Jump to Main ContentJump to Primary Navigation
Top

“They’re cold, geeky geniuses”

hero_newman.jpg

British Electro legend Gary Numan pays tribute to his bookish German forbears, Kraftwerk...

“It was probably John Peel that first played me Kraftwerk. It would’ve been the mid-to-late Seventies and it was probably Trans-Europe Express he played. I don’t know if any of my friends even knew about them – they were all David Bowie or T Rex fans – but I loved it. They had cool sounds and simple melodies, sometimes two or three notes would do if they were just the right ones. They sounded very different to anybody else. They’d find a certain groove or a vocal sound that fitted together perfectly.

“The sort of music I wanted to do when I got involved in electronic music, though, wasn’t what Kraftwerk were doing. They went for the full artificial sound, whereas I really liked guitar, bass and drums and I wanted to add another electronic layer to that. Kraftwerk were completely electronic and non-conventional, and I really admired it. I just sat back with Kraftwerk and thought, ‘F*ck me, that’s clever! I would never have thought of that. How do they get those sounds? Where do they get the idea to do it in the first place?’ I thought it was genius.

“It was partly their aesthetic that was so fascinating. Our impression of Kraftwerk was that they sat in a room surrounded by wires, not really talking, just tapping Morse Code messages to each other. That they were a little bit geeky and very cold. Somebody once told me they actually used mannequins at gigs and they weren’t even there, but it’s all part of the mystery about them – the reluctance to interact with humanity while engaging with machinery.

“We shared a fascination with the idea of mankind merging with machines; for me it came from an interest in science-fiction and I did a couple of albums – maybe three – that had sci-fi references. With Kraftwerk, that seems to have been their whole reason for being. The whole thrust and continuing theme of what they’ve done was this interaction between man and machine. For them it was a career, for me it was a flash, a moment.

“But their lasting legacy is one of acceptance – they made electronic music cool at various points, acceptable to a vast amount of people. They haven’t varied it particularly or moved sideways or reinvented themselves. Like the Rolling Stones, they’ve done what they’ve done for 40 years, and done it well. It’s a remarkable achievement.”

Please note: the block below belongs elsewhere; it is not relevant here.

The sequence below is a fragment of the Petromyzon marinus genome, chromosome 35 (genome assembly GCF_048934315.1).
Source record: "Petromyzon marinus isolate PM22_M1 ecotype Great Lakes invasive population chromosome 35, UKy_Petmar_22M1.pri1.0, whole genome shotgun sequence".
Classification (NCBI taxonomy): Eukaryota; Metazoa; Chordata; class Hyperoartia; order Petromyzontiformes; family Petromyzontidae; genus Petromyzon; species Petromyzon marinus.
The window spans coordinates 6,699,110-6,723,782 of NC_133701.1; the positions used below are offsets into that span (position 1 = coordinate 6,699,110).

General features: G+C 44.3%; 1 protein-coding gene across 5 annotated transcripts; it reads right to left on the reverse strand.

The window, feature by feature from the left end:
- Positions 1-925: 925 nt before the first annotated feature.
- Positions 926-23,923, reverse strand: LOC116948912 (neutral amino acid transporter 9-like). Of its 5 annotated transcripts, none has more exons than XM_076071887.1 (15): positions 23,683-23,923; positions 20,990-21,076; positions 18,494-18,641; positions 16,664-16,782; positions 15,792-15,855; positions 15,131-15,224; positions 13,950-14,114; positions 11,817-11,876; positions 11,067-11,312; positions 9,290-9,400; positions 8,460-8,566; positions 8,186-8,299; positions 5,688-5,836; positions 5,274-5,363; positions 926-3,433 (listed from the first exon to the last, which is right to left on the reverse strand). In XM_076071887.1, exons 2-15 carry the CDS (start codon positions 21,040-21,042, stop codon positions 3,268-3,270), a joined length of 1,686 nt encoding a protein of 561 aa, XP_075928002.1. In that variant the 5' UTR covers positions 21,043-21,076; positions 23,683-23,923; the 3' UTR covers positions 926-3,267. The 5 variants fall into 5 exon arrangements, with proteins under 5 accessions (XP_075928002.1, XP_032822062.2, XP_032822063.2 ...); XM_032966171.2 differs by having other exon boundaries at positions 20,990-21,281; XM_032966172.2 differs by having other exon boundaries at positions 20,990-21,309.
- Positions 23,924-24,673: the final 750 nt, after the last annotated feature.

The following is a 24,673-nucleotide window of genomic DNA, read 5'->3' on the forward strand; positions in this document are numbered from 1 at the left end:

Gary Numan: Now… And Then app for iPad and Android tablet is out now

Comments

More

Stormzy's 'Gang Signs and Prayer': Review

It's an encapsulation of Stormzy in a moment in time - now

by Grace Medford
27 Feb 2017

Foo Fighters could announce Glastonbury headline slot at surprise gig

It looks like they're playing a really intimate venue

by Alex Finnis
24 Feb 2017

ITV slammed for heavily muting Skepta at Brits

Dermot O'Leary was allowed to swear

by Matt Tate
23 Feb 2017

Bradley Walsh and Stormzy became best mates at the BRITs

Expect a fire collab soon

by Matt Tate
23 Feb 2017

Oscar nominees get the Honest Trailers treatment, and it's great

They're on form as ever

by Matt Tate
22 Feb 2017

Some massive names have been added to this year's Lovebox lineup

Solange, Kaytranada and Jamie XX are all on the bill

21 Feb 2017

Why it's time to celebrate the second division Britpop bands

As Sleeper reform, this is why you need to look past Oasis, Blur & Pulp

by Dave Fawbert
15 Feb 2017

Circa Waves' Ultimate Playlist

The band's singer Kieran Shudall reveals his top tunes

by Joe Ellison
15 Feb 2017

The revenge of the Kaiser Chiefs

The indie-rock band that refuses to die

by Louise Donovan
15 Feb 2017

Star Wars' Cantina Band is Australia's favourite song to have sex to

The infectious song is the nookie tune of choice Down Under

15 Feb 2017